Under the Gumtrees . . . Wine Soup & Honey for an Olde Lawya’s Soul

 

This is not the first time I have posted on social media about this spot.  The images are from a few years ago when I was fluffing around out here near the front veranda.  It’s one of my favourite spots, one of those down-home feel-good spaces.

My beautiful feliscatus model is our sweet girl, Gracie, a chocolate Burmese (brown point).  It was February at the time, high summer in Australia, when casual eating under the gum trees, alfresco style, is routine.  Daylight saving gives us the lazy ambience of languid summer afternoons in the Barossa wine country and it’s right here you can find me idling, whiling away time, even wasting time  ☺️ . . .

Our house is on a gentle hillside facing more or less northward.  Behind Gracie is our view north from the house up to gum studded hills & vineyards.

 

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Wine anybody?  We live in the heart of wine country, in Australia’s top wine producing region, the magnificent Barossa Valley, in South Australia.

And what’s better than wine soup for an old lawya’s soul? This one is unlabeled, a home-brewed shiraz made right here at Fat Lawyer Farm by a winemaker friend some years ago. We made 2 batches crushing & fermenting up in the top shed & ending up with 2 hogsheads, one a shiraz the other a GSM (Grenache Shiraz Mataro blend).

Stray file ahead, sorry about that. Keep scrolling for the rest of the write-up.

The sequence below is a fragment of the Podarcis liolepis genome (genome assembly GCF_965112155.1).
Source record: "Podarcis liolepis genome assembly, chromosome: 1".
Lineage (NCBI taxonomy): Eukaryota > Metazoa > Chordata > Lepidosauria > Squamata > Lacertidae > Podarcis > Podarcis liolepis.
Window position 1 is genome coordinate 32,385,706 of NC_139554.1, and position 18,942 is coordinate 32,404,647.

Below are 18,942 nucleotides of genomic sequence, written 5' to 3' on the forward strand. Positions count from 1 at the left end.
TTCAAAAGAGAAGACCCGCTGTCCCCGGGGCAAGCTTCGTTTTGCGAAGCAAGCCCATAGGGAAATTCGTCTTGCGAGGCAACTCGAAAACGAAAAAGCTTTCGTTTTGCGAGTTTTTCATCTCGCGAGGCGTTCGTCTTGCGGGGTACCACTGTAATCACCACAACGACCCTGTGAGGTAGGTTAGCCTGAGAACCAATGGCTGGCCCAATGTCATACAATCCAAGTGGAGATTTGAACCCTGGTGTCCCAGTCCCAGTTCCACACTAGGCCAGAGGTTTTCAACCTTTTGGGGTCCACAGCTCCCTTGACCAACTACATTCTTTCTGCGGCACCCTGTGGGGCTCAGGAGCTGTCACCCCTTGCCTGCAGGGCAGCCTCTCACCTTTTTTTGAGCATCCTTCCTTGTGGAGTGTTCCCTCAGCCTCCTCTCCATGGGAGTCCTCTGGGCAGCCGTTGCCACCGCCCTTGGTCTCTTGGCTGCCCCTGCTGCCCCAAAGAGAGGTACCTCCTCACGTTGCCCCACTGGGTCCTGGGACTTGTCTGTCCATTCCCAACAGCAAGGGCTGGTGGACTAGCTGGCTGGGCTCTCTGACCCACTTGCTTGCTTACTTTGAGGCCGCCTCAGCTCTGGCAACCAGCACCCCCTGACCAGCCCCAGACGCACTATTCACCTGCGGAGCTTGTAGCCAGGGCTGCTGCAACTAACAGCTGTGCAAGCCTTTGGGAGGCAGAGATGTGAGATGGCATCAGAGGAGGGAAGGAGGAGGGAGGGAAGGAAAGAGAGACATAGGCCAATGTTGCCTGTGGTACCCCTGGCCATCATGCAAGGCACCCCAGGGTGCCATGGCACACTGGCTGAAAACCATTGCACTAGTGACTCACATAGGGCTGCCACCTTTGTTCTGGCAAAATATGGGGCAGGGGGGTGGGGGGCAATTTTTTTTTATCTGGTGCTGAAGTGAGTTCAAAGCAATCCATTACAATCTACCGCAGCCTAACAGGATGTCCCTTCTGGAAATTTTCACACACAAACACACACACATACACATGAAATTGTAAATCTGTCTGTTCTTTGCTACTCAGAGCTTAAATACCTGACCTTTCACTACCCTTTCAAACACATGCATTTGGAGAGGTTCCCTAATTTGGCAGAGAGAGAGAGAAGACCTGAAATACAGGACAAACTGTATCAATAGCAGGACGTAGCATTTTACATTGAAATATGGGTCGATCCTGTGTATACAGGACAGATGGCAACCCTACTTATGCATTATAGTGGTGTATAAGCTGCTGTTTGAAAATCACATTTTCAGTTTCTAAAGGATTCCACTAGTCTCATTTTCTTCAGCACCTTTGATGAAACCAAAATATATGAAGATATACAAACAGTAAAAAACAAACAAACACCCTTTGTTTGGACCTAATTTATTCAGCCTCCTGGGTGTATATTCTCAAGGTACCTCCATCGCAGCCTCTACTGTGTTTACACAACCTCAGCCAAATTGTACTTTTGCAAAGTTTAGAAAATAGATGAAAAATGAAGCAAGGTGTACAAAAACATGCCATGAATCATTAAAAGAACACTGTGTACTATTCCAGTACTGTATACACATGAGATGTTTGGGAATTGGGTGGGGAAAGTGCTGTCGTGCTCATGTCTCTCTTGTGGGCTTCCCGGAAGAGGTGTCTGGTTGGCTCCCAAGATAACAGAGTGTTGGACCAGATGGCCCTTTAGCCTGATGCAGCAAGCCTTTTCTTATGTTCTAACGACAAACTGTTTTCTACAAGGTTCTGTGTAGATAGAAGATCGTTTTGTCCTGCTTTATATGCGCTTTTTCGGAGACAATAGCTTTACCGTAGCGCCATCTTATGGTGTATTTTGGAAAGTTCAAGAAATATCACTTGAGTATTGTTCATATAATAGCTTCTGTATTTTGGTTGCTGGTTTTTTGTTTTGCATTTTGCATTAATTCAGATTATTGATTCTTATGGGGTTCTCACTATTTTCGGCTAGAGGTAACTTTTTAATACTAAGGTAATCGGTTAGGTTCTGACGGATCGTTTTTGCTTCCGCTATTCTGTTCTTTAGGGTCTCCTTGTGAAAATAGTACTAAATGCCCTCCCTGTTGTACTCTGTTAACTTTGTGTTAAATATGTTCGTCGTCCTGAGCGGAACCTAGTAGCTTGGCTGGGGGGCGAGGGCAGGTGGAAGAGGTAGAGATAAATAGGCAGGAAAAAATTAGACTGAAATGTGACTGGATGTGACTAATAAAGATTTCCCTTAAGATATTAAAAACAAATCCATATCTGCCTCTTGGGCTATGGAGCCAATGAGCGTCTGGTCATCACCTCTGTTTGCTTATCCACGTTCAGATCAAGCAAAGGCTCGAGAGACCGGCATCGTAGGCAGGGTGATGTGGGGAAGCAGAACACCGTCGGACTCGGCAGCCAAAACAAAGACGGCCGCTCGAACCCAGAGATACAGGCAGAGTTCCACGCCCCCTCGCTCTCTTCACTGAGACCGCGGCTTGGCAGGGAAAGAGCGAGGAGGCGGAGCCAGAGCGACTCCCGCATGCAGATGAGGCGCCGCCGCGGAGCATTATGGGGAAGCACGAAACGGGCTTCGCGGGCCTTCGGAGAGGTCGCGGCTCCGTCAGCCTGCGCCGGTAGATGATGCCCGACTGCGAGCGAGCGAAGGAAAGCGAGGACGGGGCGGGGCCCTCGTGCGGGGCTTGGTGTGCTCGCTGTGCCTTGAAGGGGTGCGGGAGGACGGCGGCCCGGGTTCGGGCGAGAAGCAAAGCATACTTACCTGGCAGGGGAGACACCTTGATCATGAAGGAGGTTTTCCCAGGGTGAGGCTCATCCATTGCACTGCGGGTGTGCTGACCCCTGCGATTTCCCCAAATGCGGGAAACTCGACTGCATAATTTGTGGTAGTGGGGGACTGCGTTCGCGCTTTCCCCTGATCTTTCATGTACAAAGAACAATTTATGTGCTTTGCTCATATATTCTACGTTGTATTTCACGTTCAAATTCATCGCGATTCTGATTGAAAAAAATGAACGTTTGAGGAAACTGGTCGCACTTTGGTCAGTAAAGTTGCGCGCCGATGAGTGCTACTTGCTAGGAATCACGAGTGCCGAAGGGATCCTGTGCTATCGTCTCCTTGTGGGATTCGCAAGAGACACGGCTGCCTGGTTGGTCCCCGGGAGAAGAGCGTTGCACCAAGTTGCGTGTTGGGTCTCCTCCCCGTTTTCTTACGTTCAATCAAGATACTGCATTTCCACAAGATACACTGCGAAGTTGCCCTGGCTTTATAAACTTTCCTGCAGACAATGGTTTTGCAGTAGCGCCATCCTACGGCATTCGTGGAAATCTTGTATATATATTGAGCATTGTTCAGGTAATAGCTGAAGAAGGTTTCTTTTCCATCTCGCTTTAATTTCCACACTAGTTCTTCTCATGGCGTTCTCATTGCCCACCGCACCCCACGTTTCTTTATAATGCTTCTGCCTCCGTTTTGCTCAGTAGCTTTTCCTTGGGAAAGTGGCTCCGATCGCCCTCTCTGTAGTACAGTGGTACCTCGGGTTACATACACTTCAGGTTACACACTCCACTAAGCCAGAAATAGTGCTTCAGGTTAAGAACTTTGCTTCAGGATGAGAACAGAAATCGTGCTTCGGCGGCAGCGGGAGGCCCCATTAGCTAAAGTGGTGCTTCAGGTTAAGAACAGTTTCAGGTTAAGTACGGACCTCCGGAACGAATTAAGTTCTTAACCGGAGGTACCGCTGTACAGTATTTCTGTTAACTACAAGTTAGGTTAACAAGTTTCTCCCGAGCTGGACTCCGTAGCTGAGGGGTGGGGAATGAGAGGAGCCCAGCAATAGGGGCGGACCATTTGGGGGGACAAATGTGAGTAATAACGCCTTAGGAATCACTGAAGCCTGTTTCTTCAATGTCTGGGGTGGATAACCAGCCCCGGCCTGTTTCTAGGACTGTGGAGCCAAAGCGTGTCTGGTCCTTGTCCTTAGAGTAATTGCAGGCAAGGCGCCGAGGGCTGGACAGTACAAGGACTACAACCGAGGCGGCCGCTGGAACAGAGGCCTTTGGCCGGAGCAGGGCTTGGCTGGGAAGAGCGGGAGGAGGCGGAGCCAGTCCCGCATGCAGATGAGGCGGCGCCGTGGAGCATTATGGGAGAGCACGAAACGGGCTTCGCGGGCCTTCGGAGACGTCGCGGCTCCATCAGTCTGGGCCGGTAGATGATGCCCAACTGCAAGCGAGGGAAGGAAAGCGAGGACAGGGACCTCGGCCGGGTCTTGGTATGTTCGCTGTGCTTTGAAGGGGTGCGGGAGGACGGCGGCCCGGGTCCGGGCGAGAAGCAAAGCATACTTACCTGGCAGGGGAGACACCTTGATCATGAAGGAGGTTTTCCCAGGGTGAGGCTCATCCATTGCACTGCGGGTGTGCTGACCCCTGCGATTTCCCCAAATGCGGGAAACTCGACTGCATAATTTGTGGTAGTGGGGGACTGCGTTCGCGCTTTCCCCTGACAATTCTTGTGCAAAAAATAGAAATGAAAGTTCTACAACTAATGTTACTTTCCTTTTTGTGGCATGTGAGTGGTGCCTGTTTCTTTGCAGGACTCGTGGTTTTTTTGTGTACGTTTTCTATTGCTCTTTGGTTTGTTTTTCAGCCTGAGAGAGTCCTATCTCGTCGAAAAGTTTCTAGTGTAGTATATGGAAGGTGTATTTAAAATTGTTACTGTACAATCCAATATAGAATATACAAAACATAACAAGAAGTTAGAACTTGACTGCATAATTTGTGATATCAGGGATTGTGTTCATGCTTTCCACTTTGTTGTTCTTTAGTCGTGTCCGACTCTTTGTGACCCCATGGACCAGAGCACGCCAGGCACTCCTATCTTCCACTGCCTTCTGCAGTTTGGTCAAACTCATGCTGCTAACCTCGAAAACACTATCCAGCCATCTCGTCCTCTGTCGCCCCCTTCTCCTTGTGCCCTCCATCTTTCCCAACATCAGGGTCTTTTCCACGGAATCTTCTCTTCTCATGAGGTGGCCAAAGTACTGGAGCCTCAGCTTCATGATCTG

The GSM has become an important style in the Barossa.    “gutsy, spicy, leathery, complex and rustic barbecue red wines often made from very old vines”. The Grenache provides lighter, red fruit flavours  …. But this popular Barossa blend didn’t just appear thanks to some happy accident in a shed among the vines, the wine style has been inspired by the wines of the Southern Rhone region of France (and if you know a little bit about the wines from this part of the world you might have heard of the sub-regions of Chateauneuf Du Pape, Gigonda and Tavel) What’s that all about?

What is a hogshead you ask?  It’s a large barrel in the wine industry holding about 63 gallons from which we bottled over 700 bottles (750 ml each bottle).  Yikes, a lot of 🍷🍷🍷wine for home use.  Ay, but it lasts & lasts . . .

“Owz yer wine me dear?”

“Oyz orright. Thank ee fer azzkin.

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Another view from the house, the nearby tall gums, looking north-north west past the gentle sloping vineyards to our left & beyond to the Valley floor over Nuriootpa.